According to the U.S. Census Bureau, the county has a total area of 526 square miles (1,360 km2), of which 504 square miles (1,310 km2) is land and 22 square miles (57 km2) (4.2%) is water.
The Cumberland River flows from east to west through the middle of the county. Two dams within the county are Old Hickory Lock and Dam and J. Percy Priest Dam, operated by the United States Army Corps of Engineers. Important tributaries of the Cumberland in Davidson County include Whites Creek, Manskers Creek, Stones River, Mill Creek, and the Harpeth River.
- Robertson County, Tennessee – north
- Sumner County, Tennessee – northeast
- Wilson County, Tennessee – east
- Rutherford County, Tennessee – southeast
- Williamson County, Tennessee – south
- Cheatham County, Tennessee – west
National protected area
- Natchez Trace Parkway (part)
State protected areas
- Bicentennial Mall State Park
- Couchville Cedar Glade State Natural Area (part)
- Harpeth River State Park (part)
- Hill Forest State Natural Area
- Long Hunter State Park (part)
- Mount View Glade State Natural Area
- Percy Priest Wildlife Management Area (part)
- Radnor Lake State Natural Area
- US 31
- US 31A
- US 31E
- US 31W
- US 41
- US 41A
- US 70
- US 70S
- US 431
- SR 155 / Briley Parkway
|U.S. Decennial Census
|Black or African American (non-Hispanic)||171,489||23.95%|
|Hispanic or Latino||98,119||13.71%|
As of the 2020 United States census, there were 715,884 people, 289,427 households, and 152,833 families residing in the county.
All of Davidson County is encompassed under the consolidated Metropolitan Government of Nashville and Davidson County. However, several municipalities that were incorporated before consolidation retain some autonomy as independent municipalities. These are:
- Belle Meade
- Berry Hill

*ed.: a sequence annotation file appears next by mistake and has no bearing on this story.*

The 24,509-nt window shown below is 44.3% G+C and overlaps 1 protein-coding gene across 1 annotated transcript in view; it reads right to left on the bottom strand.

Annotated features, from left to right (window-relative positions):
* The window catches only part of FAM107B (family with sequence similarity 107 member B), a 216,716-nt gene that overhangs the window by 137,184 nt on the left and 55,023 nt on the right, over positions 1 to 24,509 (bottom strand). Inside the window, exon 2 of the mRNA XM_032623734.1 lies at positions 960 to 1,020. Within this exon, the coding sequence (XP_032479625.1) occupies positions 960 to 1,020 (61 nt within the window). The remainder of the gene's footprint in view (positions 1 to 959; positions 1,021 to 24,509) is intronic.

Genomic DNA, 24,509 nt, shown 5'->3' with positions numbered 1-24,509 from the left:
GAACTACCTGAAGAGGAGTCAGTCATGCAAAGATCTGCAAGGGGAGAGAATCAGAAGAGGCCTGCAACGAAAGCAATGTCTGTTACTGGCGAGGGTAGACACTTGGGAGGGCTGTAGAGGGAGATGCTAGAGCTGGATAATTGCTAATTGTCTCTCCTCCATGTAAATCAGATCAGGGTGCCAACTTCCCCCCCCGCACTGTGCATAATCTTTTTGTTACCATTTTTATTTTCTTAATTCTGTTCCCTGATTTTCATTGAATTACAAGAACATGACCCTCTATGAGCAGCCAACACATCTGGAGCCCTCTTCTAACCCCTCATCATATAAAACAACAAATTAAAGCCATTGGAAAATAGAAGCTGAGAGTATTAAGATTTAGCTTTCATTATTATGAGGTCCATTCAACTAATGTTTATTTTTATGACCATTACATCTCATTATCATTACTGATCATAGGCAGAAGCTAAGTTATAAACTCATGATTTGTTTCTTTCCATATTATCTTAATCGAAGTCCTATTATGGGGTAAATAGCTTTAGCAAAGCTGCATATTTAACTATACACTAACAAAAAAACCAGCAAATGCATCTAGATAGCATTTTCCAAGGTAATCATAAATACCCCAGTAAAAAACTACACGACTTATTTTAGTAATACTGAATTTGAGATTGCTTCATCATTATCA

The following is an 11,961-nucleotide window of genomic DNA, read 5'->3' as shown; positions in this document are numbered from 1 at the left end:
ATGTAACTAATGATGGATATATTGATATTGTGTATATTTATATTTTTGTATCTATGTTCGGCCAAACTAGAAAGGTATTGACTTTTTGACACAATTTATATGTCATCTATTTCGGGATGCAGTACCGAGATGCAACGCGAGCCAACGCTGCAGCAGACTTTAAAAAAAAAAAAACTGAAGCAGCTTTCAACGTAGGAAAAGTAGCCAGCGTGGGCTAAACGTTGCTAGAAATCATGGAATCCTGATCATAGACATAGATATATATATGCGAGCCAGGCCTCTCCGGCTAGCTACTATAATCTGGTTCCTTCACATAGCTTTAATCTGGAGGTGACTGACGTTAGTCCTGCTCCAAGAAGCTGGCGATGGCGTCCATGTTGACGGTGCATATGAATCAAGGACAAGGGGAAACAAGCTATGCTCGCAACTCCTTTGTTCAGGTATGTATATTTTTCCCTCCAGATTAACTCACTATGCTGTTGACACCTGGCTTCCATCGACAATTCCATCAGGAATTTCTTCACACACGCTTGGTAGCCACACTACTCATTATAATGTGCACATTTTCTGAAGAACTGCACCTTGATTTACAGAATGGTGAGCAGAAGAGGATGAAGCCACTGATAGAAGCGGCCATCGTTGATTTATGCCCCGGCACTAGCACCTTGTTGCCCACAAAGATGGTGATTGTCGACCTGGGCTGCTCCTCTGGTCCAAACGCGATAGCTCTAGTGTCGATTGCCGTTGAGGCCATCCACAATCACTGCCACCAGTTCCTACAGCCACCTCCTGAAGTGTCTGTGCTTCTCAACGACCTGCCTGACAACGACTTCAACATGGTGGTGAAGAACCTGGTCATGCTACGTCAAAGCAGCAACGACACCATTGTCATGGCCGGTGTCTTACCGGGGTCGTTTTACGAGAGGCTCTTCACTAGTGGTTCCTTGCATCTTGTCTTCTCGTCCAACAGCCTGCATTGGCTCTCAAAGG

- Forest Hills
- Goodlettsville (partly in Sumner County)
- Oak Hill
- Ridgetop (primarily in Robertson County)
For U.S. Census purposes, the portions of Davidson County that lie outside the boundaries of the six independently incorporated municipalities are collectively treated as the Nashville-Davidson balance.
In addition, several other communities in the county that lack the official status of incorporated municipalities (either because they were never incorporated or because they relinquished their municipal charters when consolidation occurred) maintain their independent identities to varying degrees. These include:
- See List of people from Nashville, Tennessee for notable people that were residents of both Nashville and Davidson County.
- Kizziah J. Bills, Black American suffragist, a correspondent and columnist for Black press in Chicago, and a civil rights activist. She was raised in Davidson County.
- Newman Haynes Clanton, Democrat, western cattle rustler and outlaw
- Jermain Wesley Loguen, abolitionist leader
- Benjamin "Pap" Singleton, abolitionist leader
Images for kids
In Spanish: Condado de Davidson (Tennessee) para niños
Davidson County, Tennessee Facts for Kids. Kiddle Encyclopedia.